The 25 Years of the European Capitals of Culture –


Summary and conclusions

Moderator Rodolfo Maslias, official of the European Parliament, international
advisor to the Mayor of Athens and a former Secretary General of the Network of
European Capitals of Culture, introduced the workshop participants and made a
presentation – an overview of the 25 years of the European Capital of Culture
starting from the first ECC in Athens.

An overview was a symbolic tour into the one of the greatest European
projects and the impact it has made on European history. The overview included
examples of successful and less successful projects, and analysis of their
objectives, achievements and shortcomings. The workshop panellists included
Spyros Merkouris, a brother of Melina Merkouri and a Programme director of the
ECC Athens in 1985, Steven Austin, Amsterdam (1987), Karoly Mehes, Pecs (2010),
Christos Roilos and Alexis Alatsis,  Patras (2006).

After presentations on the successful and less successful sides in
organization of artistic programs and management of ECC sites the floor was
given to the other participants who either directed or participated in the past,
current and forthcoming ECCs (Tallinn, Warsaw) and also representatives of
cities which are aspiring to participation such as Tbilisi.

Most of the debate was concerned about the following issues:

  • Balance of power between political and artistic cultural interests in the
    ECC. Many discussants were referring to the fact that this significant event for
    the European cultural development initiative in some countries was completely
    seized by the political authorities – i.e. political rather than cultural and
    artistic interests are pursued in some ECCs.
  • Sustainability of the ECC – only short-term impacts were thoroughly
    researched, but more attention should be paid to the long term impacts of the
    ECC on the region.
  • Diminishing role of the independent artistic and cultural organisations in
    the ECC.
  • Promotion of local or European international artists, with an example from
    Patras. Whether there is reason to concentrate on promotion of local artists to
    the local population or to attract more recognised international names was
    discussed.  Difference in opinions was expressed.
  • Ambiguity of the cities selection procedures.
  • Balance between the capital cities and other cities, dynamics of those two
    and competition which bring out national debate to the European level. Cities
  • Research perspectives of the ECC as a European project, and necessity to
    bring an accumulated knowledge and experience of the former and current ECC
    organisers into new perspective by the possibility of establishing an advisory
    agency to the EC.

Summarised by Dr Lyudmila Nurse

summary by Rodolfo Maslias
Speech by Spyros Mercouris


Culture and the Financial Crisis – Workshop
Brigita Stroda, Riga



In the perspective of the current global economic crisis, the cultural sector
is proud to affirm that by its very nature, creativity, inspiration and artistry
are limitless resources.  Having proved that it has risen to the challenges
imposed both by various social and political measures of outcomes, as well as
critical excellence; the ECP workshop asserts that this sector is systemically
“too important to fail”. Therefore, members insist that public funding of
culture be increased rather than cut and continue to be allocated at classic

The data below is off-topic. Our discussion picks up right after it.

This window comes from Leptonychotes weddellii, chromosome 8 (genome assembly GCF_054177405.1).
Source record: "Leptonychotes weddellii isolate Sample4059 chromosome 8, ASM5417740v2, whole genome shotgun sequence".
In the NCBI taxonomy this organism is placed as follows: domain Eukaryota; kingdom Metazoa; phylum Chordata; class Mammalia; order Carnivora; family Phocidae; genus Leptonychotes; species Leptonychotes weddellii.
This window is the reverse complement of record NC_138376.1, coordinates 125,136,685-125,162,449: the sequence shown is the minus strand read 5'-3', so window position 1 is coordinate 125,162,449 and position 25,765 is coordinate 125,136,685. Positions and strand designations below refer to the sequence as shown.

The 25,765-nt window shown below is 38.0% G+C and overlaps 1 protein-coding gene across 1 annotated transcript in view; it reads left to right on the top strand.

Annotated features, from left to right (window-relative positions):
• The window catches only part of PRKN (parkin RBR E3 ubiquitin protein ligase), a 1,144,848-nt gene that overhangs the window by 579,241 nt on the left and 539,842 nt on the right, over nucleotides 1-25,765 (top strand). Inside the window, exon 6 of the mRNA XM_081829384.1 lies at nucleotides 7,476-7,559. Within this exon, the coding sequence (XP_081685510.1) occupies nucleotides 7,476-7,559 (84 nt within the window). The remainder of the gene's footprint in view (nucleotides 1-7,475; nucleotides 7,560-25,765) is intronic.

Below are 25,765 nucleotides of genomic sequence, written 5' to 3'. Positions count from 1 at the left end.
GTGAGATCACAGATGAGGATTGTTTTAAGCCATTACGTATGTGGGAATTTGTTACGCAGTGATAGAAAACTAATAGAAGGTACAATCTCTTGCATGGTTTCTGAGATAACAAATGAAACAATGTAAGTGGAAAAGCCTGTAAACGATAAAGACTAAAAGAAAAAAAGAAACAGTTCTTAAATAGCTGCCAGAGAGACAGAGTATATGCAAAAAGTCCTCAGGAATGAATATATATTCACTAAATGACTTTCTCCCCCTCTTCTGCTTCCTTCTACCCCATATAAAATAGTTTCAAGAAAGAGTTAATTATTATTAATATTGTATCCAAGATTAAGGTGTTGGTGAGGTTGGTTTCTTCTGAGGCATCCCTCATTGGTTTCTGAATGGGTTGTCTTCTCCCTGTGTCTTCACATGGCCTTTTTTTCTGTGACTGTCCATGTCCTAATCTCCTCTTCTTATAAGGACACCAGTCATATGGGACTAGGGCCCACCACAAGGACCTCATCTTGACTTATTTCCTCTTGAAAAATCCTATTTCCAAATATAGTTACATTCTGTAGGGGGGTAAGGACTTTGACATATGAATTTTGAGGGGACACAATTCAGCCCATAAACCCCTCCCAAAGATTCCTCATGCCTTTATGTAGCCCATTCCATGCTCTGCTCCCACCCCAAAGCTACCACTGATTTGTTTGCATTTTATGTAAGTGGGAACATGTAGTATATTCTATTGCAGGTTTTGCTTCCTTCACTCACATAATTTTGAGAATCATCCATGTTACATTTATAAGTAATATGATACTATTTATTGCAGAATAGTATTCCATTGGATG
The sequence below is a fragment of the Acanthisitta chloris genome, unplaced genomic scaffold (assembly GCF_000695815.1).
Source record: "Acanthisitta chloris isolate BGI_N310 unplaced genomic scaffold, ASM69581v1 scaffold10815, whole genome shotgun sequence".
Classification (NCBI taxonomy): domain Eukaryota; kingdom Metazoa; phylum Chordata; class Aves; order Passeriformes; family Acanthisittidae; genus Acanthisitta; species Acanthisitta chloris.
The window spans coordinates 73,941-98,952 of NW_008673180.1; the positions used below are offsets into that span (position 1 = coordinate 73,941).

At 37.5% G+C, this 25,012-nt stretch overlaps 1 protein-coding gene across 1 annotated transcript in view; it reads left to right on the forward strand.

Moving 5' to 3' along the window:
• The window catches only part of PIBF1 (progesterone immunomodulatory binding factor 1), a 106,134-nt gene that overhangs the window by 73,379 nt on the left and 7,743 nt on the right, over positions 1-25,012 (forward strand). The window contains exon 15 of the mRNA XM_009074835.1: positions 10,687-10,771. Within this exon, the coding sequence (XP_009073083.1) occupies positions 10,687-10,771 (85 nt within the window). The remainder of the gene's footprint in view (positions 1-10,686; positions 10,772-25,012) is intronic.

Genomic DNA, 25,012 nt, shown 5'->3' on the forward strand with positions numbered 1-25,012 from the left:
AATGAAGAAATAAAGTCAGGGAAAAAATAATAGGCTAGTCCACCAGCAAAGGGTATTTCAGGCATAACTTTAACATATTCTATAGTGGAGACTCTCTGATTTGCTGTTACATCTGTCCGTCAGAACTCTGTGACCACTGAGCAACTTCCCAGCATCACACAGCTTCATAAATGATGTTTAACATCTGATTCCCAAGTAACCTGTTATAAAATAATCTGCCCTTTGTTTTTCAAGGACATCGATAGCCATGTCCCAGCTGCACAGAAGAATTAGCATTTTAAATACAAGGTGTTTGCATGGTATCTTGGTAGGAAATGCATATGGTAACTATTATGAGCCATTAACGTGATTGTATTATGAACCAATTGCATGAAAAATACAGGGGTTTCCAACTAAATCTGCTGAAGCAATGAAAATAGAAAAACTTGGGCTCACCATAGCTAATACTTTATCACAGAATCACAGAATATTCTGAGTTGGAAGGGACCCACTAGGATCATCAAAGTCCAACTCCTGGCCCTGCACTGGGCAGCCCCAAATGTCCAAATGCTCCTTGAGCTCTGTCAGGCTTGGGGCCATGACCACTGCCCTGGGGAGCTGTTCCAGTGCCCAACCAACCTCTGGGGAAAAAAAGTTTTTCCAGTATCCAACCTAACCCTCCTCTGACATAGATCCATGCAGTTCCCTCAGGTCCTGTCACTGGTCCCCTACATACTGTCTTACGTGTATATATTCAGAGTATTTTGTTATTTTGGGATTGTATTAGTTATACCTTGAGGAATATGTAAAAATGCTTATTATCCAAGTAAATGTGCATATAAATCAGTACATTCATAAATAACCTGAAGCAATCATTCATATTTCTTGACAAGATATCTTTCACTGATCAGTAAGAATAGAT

“arms length” distance to ensure the freedom and independence of arts.
Furthermore, cultural actors offer a vibrant cultural and creative sector to
deal successfully with the social and economic challenges in this new age of
austerity in re-balancing the economy and designing solutions for the future.
For instance, the impact of arts on tourism has proved to be considerable.
Specifically, the ECP will endeavor to formulate an update to its study on the
Lisbon Agenda – the strategic use of culture document, with the considerable
intellectual and creative resources at the disposal of its members.

On its own terms, culture is not in crisis – neither institutions, nor the
artists themselves – considering that in Europe today more people have more
access to more high quality culture than ever before. The arts institutions
themselves are in a good shape but will certainly be suffering in the countries
where drastic budget cuts are carried out. Good leadership at the institutions
is particularly important in times of financial restraint.

Whilst the arts can be controversial for artistic reasons, arts organizations
and artists themselves tend not to suffer from ethical scandals to the degree
that bankers, politicians and sports organizations have to date. Furthermore,
artists and arts organizations have an impressive track record of clever
financial management of meagre resources.

The “creative sector” is growing in importance, irrespective of public
funding. And the importance of an attractive cultural scene for tourism is now
being appreciated by most communities, both local and national. This is
promising. Creative individuals have a contribution to make, both to production
– through innovation – and to Society – through reflection. Cultural actors
should avoid playing the role of suffering victims. Culture is not only a balm
for the soul but also possibly a way of solving problems in the post-industrial
society. People of the arts should not hesitate to go outside the institutions
in order to meet and influence other sectors of society. As the heart of a
knowledge-based economy culture has very much to offer. But in order to
use art as a resource, you have to have the source that creates art to begin

Having said this, some members of the workshop emphasized that culture and
arts should not be measured by its usefulness. “If things are to be immortal
they have to be strictly useless”. Appreciating the beauty and fascination of